Dear Daycare Parent book coverWelcome to Dear Daycare Parent!

“An indispensable manual for parents venturing into the unknown territory of day care.”
Kirkus Reviews (starred review)

“This is an invaluable blueprint for navigating the land of drop-offs, snack time, and early childhood socialization.”
Foreword Reviews

“Leaving one’s child in the care of another can be nerve-wracking, but the authors’ upbeat, long-term perspective will assist parents in valuing their providers and doing best by their offspring. For all libraries.”
Library Journal (starred review)

The Dear Daycare Parent Blog

PEEP SLIME

 

Children love to play with slime!  But, you must make sure they don’t put it in their mouths since it is typically made with glue.

I came across this recipe using PEEPS that I want to share.  You may have some of these marshmallow colored candy chicks left over from Easter, and it is on sale right now!  Using PEEPS, you can make a fun and safe slime for the kids to play with.  However, since it’s made of candy, it will only last a day before breaking down.  Have fun!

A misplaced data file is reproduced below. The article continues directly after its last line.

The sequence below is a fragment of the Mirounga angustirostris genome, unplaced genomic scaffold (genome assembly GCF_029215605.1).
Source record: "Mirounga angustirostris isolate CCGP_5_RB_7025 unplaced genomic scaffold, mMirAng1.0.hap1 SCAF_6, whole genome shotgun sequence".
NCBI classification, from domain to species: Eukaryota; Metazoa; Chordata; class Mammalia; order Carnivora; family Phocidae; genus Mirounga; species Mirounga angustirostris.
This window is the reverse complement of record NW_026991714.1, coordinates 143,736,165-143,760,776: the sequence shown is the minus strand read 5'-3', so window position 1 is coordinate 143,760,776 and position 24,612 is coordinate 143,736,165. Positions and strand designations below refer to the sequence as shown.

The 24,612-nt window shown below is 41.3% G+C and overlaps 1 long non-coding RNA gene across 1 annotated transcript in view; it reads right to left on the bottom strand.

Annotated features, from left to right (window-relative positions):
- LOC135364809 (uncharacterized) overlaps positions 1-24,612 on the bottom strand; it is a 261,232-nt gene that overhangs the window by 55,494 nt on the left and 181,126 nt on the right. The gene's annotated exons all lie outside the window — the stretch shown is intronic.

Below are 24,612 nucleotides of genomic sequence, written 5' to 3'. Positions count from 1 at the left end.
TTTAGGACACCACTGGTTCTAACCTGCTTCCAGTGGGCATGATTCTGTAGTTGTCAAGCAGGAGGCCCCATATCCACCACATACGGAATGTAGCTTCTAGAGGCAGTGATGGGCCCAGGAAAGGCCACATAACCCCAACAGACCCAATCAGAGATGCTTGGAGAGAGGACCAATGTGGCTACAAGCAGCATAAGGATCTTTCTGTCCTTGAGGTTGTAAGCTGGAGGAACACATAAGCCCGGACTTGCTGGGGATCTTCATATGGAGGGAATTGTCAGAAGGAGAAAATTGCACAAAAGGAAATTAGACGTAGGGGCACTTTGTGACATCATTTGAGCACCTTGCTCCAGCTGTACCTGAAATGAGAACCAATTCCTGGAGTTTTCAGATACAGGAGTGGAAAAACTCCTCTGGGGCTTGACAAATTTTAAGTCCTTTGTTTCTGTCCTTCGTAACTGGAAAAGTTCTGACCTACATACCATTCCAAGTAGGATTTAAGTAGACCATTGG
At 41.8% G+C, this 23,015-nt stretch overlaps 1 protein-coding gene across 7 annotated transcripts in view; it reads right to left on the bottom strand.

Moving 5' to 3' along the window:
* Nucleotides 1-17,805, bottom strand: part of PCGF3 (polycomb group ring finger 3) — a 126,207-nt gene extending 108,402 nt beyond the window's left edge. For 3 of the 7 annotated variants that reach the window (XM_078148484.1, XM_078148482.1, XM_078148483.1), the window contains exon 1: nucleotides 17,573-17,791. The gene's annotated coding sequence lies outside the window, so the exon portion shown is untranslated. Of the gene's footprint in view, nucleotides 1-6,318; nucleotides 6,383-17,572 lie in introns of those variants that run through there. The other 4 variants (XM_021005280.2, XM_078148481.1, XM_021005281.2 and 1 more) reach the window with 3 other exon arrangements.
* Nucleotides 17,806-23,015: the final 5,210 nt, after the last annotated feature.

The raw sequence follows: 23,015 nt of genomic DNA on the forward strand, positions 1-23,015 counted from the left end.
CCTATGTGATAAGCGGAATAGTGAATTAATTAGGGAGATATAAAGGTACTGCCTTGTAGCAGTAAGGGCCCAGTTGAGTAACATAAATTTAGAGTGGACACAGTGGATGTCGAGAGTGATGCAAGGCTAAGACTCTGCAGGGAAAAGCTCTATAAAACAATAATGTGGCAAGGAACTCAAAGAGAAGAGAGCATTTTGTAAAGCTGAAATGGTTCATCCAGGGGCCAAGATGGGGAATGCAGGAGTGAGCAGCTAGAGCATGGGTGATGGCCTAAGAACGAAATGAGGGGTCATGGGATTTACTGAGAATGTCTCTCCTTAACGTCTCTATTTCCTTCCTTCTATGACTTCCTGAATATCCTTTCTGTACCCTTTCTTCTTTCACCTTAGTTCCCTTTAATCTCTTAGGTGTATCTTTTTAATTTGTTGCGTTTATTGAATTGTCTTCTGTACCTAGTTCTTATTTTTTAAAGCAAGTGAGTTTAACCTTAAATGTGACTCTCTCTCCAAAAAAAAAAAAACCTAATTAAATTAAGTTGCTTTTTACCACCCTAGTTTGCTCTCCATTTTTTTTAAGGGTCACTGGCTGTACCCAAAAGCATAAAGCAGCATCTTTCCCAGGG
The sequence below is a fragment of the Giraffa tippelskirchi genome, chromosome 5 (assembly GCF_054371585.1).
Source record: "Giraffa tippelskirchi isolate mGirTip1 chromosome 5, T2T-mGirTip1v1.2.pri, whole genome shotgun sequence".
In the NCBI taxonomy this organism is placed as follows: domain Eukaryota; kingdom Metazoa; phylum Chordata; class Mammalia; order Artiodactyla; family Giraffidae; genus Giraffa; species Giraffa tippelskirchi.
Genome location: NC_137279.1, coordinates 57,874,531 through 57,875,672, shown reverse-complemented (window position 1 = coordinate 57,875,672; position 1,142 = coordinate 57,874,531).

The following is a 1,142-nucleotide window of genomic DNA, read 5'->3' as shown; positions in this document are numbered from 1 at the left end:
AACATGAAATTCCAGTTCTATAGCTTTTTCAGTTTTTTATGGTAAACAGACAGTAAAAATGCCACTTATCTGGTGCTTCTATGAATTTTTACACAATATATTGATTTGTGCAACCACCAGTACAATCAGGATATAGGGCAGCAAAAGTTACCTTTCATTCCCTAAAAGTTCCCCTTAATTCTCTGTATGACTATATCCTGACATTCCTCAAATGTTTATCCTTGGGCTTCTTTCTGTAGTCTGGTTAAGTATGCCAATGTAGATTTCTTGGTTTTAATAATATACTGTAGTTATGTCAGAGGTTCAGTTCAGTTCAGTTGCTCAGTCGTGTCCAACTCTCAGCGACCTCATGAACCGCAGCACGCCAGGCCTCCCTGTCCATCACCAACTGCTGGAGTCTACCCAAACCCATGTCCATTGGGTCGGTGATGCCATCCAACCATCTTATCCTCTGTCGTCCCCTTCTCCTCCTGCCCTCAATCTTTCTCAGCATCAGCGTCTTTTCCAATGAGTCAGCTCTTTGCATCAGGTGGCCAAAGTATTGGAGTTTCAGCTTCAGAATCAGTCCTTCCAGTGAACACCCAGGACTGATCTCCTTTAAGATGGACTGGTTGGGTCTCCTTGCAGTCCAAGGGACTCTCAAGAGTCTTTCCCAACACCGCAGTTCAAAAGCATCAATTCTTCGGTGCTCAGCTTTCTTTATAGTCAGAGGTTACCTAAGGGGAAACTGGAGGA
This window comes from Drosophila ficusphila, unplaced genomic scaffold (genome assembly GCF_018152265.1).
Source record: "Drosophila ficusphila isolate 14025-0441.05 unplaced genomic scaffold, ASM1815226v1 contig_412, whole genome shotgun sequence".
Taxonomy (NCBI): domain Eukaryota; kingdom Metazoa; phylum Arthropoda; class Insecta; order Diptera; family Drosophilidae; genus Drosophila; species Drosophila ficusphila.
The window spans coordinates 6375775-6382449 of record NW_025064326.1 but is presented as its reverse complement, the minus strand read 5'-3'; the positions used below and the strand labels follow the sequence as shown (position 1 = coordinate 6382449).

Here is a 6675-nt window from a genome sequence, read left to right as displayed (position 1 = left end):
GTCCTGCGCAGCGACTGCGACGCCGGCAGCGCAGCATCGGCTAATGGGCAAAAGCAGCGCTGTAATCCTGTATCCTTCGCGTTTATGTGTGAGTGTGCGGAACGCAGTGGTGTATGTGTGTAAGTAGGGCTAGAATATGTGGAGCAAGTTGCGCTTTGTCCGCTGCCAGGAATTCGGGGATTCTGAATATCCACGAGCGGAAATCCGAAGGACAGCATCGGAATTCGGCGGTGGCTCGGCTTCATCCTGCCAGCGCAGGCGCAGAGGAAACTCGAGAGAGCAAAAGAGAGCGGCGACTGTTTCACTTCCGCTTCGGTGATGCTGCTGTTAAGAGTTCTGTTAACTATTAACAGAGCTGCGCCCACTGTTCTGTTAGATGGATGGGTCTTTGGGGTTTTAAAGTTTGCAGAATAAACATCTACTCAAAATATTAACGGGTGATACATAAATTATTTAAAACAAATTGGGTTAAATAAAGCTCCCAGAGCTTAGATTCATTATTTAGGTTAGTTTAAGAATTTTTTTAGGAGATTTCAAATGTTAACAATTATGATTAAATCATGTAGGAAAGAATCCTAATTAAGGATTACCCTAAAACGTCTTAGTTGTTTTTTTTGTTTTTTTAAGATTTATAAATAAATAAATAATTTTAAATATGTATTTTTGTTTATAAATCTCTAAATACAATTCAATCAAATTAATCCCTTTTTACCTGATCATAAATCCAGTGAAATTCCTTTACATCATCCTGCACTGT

PEEP SLIME

You Will Need:

PEEPS (sleeve of 5 – for each color you want to make)

Cornstarch

Vegetable Oil

Tablespoon

Bowl

Steps:

  1. Choose one color of PEEPS at a time, then break apart 5 chicks and put them in a microwave safe bowl.
  2. Add 1 Tablespoon of Vegetable Oil to the bowl of PEEPS.
  3. Put the bowl in the microwave for 30 seconds.
  4. Remove the bowl from the microwave. The PEEPS will vary in temperature from warm to hot, so an adult must do the next step.
  5. Add a Tablespoon of Cornstarch, at a time, and then knead it into the softened PEEPS.
  6. For each colored batch of PEEP Slime, you will need approximately (3 Tablespoons) of Cornstarch. But, remember to knead each Tablespoon of Cornstarch into the mixture well before adding any more cornstarch.

 

Simply Success!

The word “success” holds a different meaning for everyone. I was just thinking about this a few weeks ago as I was going about my day at the preschool. First I observed a four year old who noticed his classmate was sad when her dad left. I could see he wanted to do something to make her feel better so he went to the shelf and found a framed picture of her family and handed it to her. I thought Wow! How much better does it get? He has learned compassion!